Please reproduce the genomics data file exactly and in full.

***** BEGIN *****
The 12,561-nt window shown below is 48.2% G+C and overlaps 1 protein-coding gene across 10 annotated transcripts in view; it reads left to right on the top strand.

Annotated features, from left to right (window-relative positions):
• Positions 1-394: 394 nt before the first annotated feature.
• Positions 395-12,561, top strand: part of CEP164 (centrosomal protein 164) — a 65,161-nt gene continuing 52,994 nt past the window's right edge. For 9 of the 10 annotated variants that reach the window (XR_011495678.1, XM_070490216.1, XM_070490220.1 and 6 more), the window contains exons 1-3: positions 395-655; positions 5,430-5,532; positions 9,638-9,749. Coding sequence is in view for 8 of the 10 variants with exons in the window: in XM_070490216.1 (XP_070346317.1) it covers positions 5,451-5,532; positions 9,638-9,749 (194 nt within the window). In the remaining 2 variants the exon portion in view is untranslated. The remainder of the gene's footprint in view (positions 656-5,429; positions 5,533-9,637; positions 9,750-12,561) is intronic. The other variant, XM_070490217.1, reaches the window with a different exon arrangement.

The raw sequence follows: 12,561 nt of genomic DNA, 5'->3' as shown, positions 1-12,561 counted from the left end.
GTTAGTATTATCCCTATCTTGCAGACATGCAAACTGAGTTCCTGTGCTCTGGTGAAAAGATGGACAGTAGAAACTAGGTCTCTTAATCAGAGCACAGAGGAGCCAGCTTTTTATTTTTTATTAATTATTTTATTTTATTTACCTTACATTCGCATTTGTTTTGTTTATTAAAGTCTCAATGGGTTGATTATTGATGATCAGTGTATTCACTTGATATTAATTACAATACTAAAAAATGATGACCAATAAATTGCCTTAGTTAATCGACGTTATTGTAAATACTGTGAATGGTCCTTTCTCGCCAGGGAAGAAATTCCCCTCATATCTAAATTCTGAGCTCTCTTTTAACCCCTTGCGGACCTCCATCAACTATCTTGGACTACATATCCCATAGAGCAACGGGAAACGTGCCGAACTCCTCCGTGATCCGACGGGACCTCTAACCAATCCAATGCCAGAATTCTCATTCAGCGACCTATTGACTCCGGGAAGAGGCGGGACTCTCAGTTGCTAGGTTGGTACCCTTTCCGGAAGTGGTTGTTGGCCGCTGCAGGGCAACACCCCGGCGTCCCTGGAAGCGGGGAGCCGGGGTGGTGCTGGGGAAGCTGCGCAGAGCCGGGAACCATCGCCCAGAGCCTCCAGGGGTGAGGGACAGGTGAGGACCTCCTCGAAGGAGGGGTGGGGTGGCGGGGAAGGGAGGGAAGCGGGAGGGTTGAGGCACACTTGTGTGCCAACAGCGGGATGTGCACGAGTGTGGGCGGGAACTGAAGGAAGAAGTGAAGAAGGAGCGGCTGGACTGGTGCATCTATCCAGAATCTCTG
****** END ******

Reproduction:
The 12,561-nt window shown below is 48.2% G+C and overlaps 1 protein-coding gene across 10 annotated transcripts in view; it reads left to right on the top strand.

Annotated features, from left to right (window-relative positions):
• Positions 1-394: 394 nt before the first annotated feature.
• Positions 395-12,561, top strand: part of CEP164 (centrosomal protein 164) — a 65,161-nt gene continuing 52,994 nt past the window's right edge. For 9 of the 10 annotated variants that reach the window (XR_011495678.1, XM_070490216.1, XM_070490220.1 and 6 more), the window contains exons 1-3: positions 395-655; positions 5,430-5,532; positions 9,638-9,749. Coding sequence is in view for 8 of the 10 variants with exons in the window: in XM_070490216.1 (XP_070346317.1) it covers positions 5,451-5,532; positions 9,638-9,749 (194 nt within the window). In the remaining 2 variants the exon portion in view is untranslated. The remainder of the gene's footprint in view (positions 656-5,429; positions 5,533-9,637; positions 9,750-12,561) is intronic. The other variant, XM_070490217.1, reaches the window with a different exon arrangement.

The raw sequence follows: 12,561 nt of genomic DNA, 5'->3' as shown, positions 1-12,561 counted from the left end.
GTTAGTATTATCCCTATCTTGCAGACATGCAAACTGAGTTCCTGTGCTCTGGTGAAAAGATGGACAGTAGAAACTAGGTCTCTTAATCAGAGCACAGAGGAGCCAGCTTTTTATTTTTTATTAATTATTTTATTTTATTTACCTTACATTCGCATTTGTTTTGTTTATTAAAGTCTCAATGGGTTGATTATTGATGATCAGTGTATTCACTTGATATTAATTACAATACTAAAAAATGATGACCAATAAATTGCCTTAGTTAATCGACGTTATTGTAAATACTGTGAATGGTCCTTTCTCGCCAGGGAAGAAATTCCCCTCATATCTAAATTCTGAGCTCTCTTTTAACCCCTTGCGGACCTCCATCAACTATCTTGGACTACATATCCCATAGAGCAACGGGAAACGTGCCGAACTCCTCCGTGATCCGACGGGACCTCTAACCAATCCAATGCCAGAATTCTCATTCAGCGACCTATTGACTCCGGGAAGAGGCGGGACTCTCAGTTGCTAGGTTGGTACCCTTTCCGGAAGTGGTTGTTGGCCGCTGCAGGGCAACACCCCGGCGTCCCTGGAAGCGGGGAGCCGGGGTGGTGCTGGGGAAGCTGCGCAGAGCCGGGAACCATCGCCCAGAGCCTCCAGGGGTGAGGGACAGGTGAGGACCTCCTCGAAGGAGGGGTGGGGTGGCGGGGAAGGGAGGGAAGCGGGAGGGTTGAGGCACACTTGTGTGCCAACAGCGGGATGTGCACGAGTGTGGGCGGGAACTGAAGGAAGAAGTGAAGAAGGAGCGGCTGGACTGGTGCATCTATCCAGAATCTCTG